The length of the game is determined by the number of players. With six players, the game is completed after six turns. With three players, the duration of the game is 10 turns. Our group tends to play fairly slow, so our six player games have lasted about three hours. However, it has been three hours of tense excitement, so the time truly flies by.

Once the game is completed, players tally their victory points:

· 3 points for each dollar of income as shown on the Income Track

· 1 point for each section of track that is part of a completed link

· -3 points for each outstanding share

In all but my very first game, the games have been very competitive, with the player ultimately winning only slightly ahead of the next few competitors. Certainly, the game rewards careful planning and a player who establishes profitable routes early and manages his finances wisely will be rewarded later in the game with handsome profits. However, it is not impossible to catch the leader as there are numerous actions players can take to hinder his progress and rob him of potential goods movements. Plus, the government steps in with taxes (Income Reduction) which helps reduce the financial lead the front-runners might be enjoying.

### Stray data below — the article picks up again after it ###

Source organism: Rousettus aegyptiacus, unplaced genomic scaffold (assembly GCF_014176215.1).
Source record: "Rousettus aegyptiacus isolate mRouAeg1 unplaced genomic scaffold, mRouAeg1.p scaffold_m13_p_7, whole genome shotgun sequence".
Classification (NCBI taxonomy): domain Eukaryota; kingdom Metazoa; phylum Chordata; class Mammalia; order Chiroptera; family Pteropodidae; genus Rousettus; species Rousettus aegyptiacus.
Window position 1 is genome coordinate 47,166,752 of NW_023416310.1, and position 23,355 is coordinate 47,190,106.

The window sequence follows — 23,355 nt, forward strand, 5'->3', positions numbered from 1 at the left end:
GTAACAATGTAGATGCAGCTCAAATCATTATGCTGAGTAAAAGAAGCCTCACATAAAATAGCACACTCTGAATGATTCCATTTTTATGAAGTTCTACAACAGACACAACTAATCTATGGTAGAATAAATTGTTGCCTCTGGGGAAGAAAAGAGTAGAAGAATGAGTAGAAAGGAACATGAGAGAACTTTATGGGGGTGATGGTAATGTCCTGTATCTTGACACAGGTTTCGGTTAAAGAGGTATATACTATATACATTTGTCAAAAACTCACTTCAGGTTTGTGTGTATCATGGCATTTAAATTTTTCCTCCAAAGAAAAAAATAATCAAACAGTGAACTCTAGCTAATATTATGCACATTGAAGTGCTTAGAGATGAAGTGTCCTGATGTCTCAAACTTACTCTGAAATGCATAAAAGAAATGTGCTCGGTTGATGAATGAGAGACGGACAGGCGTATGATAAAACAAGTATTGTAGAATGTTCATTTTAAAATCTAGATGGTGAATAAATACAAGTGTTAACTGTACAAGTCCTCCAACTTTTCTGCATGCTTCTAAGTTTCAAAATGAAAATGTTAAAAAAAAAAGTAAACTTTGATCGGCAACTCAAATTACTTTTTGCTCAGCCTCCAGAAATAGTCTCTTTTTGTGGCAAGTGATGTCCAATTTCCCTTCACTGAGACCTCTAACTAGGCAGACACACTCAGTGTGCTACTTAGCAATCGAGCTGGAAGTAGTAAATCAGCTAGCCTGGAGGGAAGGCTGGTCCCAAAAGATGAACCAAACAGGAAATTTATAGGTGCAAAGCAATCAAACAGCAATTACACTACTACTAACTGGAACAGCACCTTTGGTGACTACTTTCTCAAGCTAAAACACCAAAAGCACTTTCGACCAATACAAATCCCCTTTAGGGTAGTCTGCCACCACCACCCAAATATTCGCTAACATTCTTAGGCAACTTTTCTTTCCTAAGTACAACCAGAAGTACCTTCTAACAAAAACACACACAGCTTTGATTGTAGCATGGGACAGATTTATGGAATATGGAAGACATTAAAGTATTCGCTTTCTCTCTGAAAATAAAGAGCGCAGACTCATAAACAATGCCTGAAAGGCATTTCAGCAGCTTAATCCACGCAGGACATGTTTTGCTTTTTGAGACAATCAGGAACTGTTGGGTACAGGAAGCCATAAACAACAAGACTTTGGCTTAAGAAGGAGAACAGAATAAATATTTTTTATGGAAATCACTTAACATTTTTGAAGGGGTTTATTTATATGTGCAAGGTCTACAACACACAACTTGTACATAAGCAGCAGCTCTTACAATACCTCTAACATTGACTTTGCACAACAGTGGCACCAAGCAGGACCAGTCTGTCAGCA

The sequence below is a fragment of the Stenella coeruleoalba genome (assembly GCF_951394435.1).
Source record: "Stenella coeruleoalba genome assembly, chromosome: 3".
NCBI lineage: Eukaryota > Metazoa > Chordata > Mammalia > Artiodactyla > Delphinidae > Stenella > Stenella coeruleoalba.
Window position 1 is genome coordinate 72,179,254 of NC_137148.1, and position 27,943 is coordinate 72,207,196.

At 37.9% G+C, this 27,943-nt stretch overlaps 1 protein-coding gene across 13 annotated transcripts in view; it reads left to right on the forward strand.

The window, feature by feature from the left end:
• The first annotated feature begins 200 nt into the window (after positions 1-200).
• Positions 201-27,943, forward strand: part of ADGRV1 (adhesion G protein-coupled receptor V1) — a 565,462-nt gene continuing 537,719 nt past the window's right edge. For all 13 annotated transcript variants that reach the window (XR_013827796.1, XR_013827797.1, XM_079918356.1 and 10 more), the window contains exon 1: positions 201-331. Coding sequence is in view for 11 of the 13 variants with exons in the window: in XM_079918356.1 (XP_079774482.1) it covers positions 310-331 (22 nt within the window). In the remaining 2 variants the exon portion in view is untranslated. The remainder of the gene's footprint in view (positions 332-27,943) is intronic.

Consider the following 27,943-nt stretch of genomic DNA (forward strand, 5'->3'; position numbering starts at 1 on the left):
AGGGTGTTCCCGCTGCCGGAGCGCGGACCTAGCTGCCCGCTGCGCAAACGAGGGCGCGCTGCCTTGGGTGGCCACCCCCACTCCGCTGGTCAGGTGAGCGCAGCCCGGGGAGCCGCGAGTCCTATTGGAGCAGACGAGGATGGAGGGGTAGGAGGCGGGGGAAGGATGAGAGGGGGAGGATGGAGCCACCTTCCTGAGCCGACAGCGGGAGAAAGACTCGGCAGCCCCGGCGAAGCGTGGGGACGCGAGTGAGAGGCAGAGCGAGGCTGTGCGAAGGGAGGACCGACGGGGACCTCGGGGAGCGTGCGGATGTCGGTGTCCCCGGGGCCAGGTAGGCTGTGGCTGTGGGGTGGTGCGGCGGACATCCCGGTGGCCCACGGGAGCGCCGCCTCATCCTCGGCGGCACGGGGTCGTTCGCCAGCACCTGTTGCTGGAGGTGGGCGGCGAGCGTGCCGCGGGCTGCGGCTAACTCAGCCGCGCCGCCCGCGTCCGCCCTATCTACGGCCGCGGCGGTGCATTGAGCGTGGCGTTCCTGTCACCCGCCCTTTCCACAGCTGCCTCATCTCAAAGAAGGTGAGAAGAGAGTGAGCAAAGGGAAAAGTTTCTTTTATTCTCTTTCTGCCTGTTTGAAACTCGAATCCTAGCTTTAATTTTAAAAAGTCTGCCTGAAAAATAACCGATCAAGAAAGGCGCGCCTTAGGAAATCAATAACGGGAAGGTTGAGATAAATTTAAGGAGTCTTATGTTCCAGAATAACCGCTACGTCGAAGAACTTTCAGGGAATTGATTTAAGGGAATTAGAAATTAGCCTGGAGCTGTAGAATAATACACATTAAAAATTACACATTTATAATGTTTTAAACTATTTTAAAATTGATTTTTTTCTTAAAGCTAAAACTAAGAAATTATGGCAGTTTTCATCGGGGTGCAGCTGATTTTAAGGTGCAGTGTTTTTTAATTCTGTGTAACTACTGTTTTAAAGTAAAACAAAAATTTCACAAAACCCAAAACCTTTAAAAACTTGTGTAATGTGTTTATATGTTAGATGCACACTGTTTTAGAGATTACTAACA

The game has some outstanding production values, with thick cardboard tiles, a functional, easy to read mounted map, lots of wooden cubes and markers and plastic chips for money. The rules are good, but not without some ambiguities. Fortunately, this latest edition has cleared-up most of these.

Age of Steam has just been re-released by Eagle Games, a division of FRED.  I am well pleased to see the game still in production, as it is truly one of the best “gamers” games of the past 20 years.  Indeed, it captured the International Gamers Award for outstanding game in 2003, and has spanned a dozen or more expansion maps and variants.  It continues to be a huge influence on many other game designs, and will likely continue to be played and enjoyed far into the future.

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Responses

  1. This is one of those games that I always wanted to understand but never enjoyed when I played. I always forget to watch the turn order and thus would never have commodities to deliver. It is without a doubt a very good game but it is so unforgiving if you make a mistake that I do not want to play it. (5/10)